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WEATHER

Flood alerts issued for Ticino’s Locarno region

Weather experts have sent out flood warnings for parts of Ticino following continued heavy rain in the southern part of Switzerland.

Flood alerts issued for Ticino's Locarno region
Lake Maggiore — on a sunny day. Photo: Alessandro Vecchi

MeteoSwiss, the national weather office, issued on midday Tuesday a level five warning  (on a scale of one to five) of flooding for Lake Maggiore, affecting the lakeside towns of Ascona and Locarno.

Locarno has already experienced its worst floods in nine years.

The city’s Santa Chiara clinic, located 50 metres from the lake, was evacuated on Tuesday, impacting 80 patients.

Twenty of them, receiving acute care, were transferred to the nearby La Carità hospital, clinic director Guido Bernasconi told the ATS news agency.

The other 60 patients were placed in homes for seniors or ambulatory medical care centres.

Residents of two caravan sites near the lake at Tenero were also evacuated, while civil protection workers rigged up elevated walkways in several parts of Locarno to allow pedestrians to walk without getting their feet wet.

The level of Lake Maggiore, which averages around 193 metres is expiated to rise as high as 196.5 metres by Thursday, a spokesman from the geological institute of the Scuola Universitaria Professionale della Svizzera told ATS.

This would still fall short of the record of 197.58 metres set in 2000.

The lake straddles the Swiss-Italian border and is more than 64 kilometres long.

Lake Lugano, to the east, is also higher than usual, with a level four warning issued for the Lugano area expected on Wednesday.

The heavy precipitation has led to level-four warnings of avalanches at higher elevations in Ticino and the Haut Valais region, with snow accumulating above 1,500 metres.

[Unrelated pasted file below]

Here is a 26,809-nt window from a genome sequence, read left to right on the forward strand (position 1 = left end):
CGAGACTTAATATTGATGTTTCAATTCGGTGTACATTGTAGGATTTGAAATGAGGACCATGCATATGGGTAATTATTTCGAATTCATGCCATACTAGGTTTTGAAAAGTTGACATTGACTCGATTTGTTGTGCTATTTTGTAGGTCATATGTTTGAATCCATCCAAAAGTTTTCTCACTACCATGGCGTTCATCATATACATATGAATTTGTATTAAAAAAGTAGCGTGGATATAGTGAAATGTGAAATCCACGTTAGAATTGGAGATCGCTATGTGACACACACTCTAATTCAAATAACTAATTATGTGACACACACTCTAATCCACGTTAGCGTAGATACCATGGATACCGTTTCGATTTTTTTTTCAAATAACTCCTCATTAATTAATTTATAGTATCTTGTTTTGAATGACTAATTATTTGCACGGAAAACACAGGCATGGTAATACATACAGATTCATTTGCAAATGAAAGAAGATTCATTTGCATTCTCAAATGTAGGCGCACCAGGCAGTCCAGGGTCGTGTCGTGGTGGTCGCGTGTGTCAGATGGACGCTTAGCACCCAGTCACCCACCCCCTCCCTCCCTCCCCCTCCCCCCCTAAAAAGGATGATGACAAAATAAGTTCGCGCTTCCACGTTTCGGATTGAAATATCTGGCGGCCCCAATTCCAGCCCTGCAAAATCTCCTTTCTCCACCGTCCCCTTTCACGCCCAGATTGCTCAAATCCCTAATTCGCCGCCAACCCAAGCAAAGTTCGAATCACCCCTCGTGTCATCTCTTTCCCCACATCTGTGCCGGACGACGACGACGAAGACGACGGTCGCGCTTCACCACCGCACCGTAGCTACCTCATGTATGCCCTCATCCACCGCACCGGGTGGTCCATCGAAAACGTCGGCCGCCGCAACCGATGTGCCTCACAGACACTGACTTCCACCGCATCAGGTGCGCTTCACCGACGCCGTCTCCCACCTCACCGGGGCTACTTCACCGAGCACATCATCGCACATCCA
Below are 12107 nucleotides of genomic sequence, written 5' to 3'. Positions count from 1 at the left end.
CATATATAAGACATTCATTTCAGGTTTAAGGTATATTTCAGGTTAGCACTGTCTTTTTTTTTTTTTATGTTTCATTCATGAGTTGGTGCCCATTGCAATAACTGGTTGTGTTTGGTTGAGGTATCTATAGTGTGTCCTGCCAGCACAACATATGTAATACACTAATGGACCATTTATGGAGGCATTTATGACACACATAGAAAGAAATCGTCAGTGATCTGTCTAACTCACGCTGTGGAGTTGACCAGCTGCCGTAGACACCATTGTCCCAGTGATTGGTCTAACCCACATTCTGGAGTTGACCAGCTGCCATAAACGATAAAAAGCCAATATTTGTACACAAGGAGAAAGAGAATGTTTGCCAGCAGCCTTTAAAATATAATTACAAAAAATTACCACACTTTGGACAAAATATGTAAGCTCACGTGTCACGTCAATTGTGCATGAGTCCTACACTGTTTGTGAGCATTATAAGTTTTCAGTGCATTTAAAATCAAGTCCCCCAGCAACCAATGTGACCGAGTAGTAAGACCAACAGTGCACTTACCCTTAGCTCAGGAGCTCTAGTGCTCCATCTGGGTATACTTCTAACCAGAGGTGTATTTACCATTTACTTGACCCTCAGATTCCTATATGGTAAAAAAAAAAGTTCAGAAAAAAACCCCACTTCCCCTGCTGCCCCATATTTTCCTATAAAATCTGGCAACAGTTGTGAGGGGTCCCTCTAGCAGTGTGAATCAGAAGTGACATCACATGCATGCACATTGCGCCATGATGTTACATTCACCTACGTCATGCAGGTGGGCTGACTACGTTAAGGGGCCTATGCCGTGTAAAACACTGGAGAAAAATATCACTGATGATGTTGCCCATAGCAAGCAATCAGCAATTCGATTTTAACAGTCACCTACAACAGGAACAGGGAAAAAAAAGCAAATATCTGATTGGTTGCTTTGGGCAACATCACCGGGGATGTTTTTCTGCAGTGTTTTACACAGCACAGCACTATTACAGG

Between a metre and 1.5 metres of snow has fallen on the Val Maggia and Val Verzasca areas.

Last week, a 31-year-old woman and her three-year-old daughter died when a landslide swept away their home in Bombinasco, west of Lugano.

Ticino cantonal police put out a weather alert, advising members of the public:

– Not to stand on bridges or near waterways

– Be aware of the potential for landslides and falling trees

– Use private motor vehicles only when absolutely necessary in areas affected by the weather

Police added that traffic was being rerouted in areas around the Maggiore and Lugano lakes.
 

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WILDFIRES

Europe facing record year for wildfire destruction: EU

Europe's blistering summer may not be over yet, but 2022 is already breaking records, with nearly 660,000 hectares ravaged since January, according to the EU's satellite monitoring service.

Europe facing record year for wildfire destruction: EU

And while countries on the Mediterranean have normally been the main seats of fires in Europe, this year, other countries are also suffering heavily.

Fires this year have forced people to flee their homes, destroyed buildings and burned forests in EU countries, including Austria, Croatia, France, Greece, Italy, Portugal and Spain.

Some 659,541 hectares (1.6 million acres) have been destroyed so far, data from the European Forest Fire Information System (EFFIS) showed, setting a record at this point in the year since data collection began in 2006.

Europe has suffered a series of heatwaves, forest fires and historic drought that experts say are being driven by human-induced climate change.

They warn more frequent and longer heatwaves are on the way.

The worst-affected country has been Spain, where fire has destroyed 244,924 hectares, according to EFFIS data.

The EFFIS uses satellite data from the EU’s Copernicus Atmosphere Monitoring Service (CAMS).

READ ALSO: EXPLAINED: How the climate crisis is hitting Europe hard

The data comes after CAMS said Friday that 2022 was a record year for wildfire activity in southwestern Europe and warned that a large proportion of western Europe was now in “extreme fire danger”.

“2022 is already a record year, just below 2017,” EFFIS coordinator Jesus San-Miguel said. In 2017, 420,913 hectares had burned by August 13, rising to 988,087 hectares by the end of the year.

“The situation in terms of drought and extremely high temperatures has affected all of Europe this year and the overall situation in the region is worrying, while we are still in the middle of the fire season,” he said.

Since 2010, there had been a trend towards more fires in central and northern Europe, with fires in countries that “normally do not experience fires in their territory”, he added.

“The overall fire season in the EU is really driven mainly by countries in the Mediterranean region, except in years like this one, in which fires also happen in central and northern regions,” he added.

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